Amid the verge in COVID 19 cases in this second wave of the deadly pandemic, unfortunately, we have faced a lot of deaths in this second wave. Therefore, it is pertinent to discuss the tax implications in case of a deceased Assessee
Computation of Income of the Deceased
All the income earned from the start of the year till death would be considered as the Income of the deceased. Any income earned from the assets inherited from the deceased is taxable in the hands of the legal heirs. A deceased person is entitled to all the deductions and exemptions for the entire year, but tax is levied only on the income earned till his/her death. However, the return of the deceased would include income till the date of death of Assessee.
Income earned after the date of death
While determining the taxability of the Income earned from the estate of the deceased person after the date of his/her death, it has to be determined whether the death was testate or intestate. In case of testate death income after the date of the death shall be taxable in the hands of the legal heirs.
In case of intestate death such income shall be taxable in the hands of the executors from the date of death till the date of the distribution. After such distribution is made income shall be taxable in the hands of the legal representative.
Section 159 of the Income Tax Act, 1961 provides that where a person dies, his legal representative shall be liable to pay any sum which the deceased would have been liable to pay if he had not died, in the like manner and to the same extent as the deceased.
For the purpose of making an assessment (including an assessment, reassessment or recomputation under section 147) of the income of the deceased and for the purpose of levying any sum in the hands of the legal representative —
(a) any proceeding taken against the deceased before his death shall be deemed to have been taken against the legal representative and may be continued against the legal representative from the stage at which it stood on the date of the death of the deceased;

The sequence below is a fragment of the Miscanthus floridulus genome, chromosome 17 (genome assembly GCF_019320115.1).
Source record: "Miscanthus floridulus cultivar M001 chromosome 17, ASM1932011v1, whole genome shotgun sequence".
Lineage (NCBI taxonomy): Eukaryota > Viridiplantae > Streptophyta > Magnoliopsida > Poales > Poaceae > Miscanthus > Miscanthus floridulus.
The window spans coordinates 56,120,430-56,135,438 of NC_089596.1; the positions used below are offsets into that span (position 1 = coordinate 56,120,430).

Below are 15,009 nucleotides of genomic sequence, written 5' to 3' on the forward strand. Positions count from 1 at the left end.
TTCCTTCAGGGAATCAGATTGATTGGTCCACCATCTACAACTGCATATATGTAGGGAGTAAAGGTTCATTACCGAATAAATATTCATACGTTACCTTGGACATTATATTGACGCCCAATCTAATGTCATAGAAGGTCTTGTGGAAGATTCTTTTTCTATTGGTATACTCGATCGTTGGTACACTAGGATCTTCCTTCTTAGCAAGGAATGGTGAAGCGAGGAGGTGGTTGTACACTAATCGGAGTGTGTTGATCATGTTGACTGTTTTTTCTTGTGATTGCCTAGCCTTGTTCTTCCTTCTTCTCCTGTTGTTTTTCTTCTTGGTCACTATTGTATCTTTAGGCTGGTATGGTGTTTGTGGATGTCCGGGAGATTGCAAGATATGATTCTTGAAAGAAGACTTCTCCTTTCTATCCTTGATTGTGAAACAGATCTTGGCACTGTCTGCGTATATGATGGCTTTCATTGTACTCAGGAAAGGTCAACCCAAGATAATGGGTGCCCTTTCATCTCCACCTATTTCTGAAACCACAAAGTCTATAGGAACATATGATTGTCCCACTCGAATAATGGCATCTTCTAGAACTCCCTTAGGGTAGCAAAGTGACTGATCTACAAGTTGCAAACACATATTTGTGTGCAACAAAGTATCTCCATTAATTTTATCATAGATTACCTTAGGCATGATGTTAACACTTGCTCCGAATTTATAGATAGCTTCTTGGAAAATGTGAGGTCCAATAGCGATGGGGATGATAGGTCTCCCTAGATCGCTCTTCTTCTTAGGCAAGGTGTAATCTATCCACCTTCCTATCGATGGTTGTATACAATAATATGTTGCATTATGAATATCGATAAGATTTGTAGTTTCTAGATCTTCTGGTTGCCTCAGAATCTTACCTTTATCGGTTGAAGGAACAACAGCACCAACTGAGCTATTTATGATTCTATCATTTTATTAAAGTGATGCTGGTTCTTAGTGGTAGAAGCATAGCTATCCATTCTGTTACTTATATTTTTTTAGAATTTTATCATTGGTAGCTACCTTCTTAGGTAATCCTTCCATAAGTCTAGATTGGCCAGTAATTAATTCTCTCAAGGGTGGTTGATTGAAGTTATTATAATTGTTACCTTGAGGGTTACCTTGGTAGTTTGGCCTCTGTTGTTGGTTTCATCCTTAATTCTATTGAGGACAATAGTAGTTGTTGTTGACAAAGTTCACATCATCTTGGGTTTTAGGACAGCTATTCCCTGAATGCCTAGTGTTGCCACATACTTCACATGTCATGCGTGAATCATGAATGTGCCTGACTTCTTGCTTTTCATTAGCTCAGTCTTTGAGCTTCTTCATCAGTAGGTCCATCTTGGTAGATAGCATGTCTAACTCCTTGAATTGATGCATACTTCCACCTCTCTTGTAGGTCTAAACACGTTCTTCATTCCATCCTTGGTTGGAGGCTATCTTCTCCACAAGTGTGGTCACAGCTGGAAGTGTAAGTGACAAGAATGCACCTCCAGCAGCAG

(b) any proceeding which could have been taken against the deceased if he had survived, may be taken against the legal representative; and
(c) all the provisions of this Act shall apply accordingly.
A legal representative is deemed to be an Assessee by virtue of section 159(3).
The liability of the representative Assessee, however, is limited to the extent to which the estate is capable of meeting the liability and it does not extend to the personal assets of the legal representative. If, however, the legal representative has disposed of any assets of the estate or creates charge thereon, then he may become personally liable. In such cases also, the liability will be limited to the extent of the value of the assets disposed of or charged.
Section 168 of the Income Tax Act, 1961 provides that the income of the estate of a deceased person shall be chargeable to tax in the hands of the executor to the estate of the deceased.
The executor shall be assessed in respect of the income of the estate separately from his personal income. Thus, there would be a separate PAN required for filing the return of the executor.
Executor shall be so chargeable to tax u/s 168 up to the date of completion of distribution of the estate in accordance with the will of the deceased. If the estate is partially distributed in a given year, then, the income from the assets so distributed gets excluded from the income of the estate and gets included in the income of the legatee. Legatee is chargeable to tax on income after the date of distribution. Even if the executor is the sole beneficiary, it does not necessarily follow that he receives the income in latter capacity. The executor retains his dual capacity and hence, he must be assessed as an Executor till the administration of the estate is not completed except to the extent of the estate applied to his personal benefit in the course of administration of the estate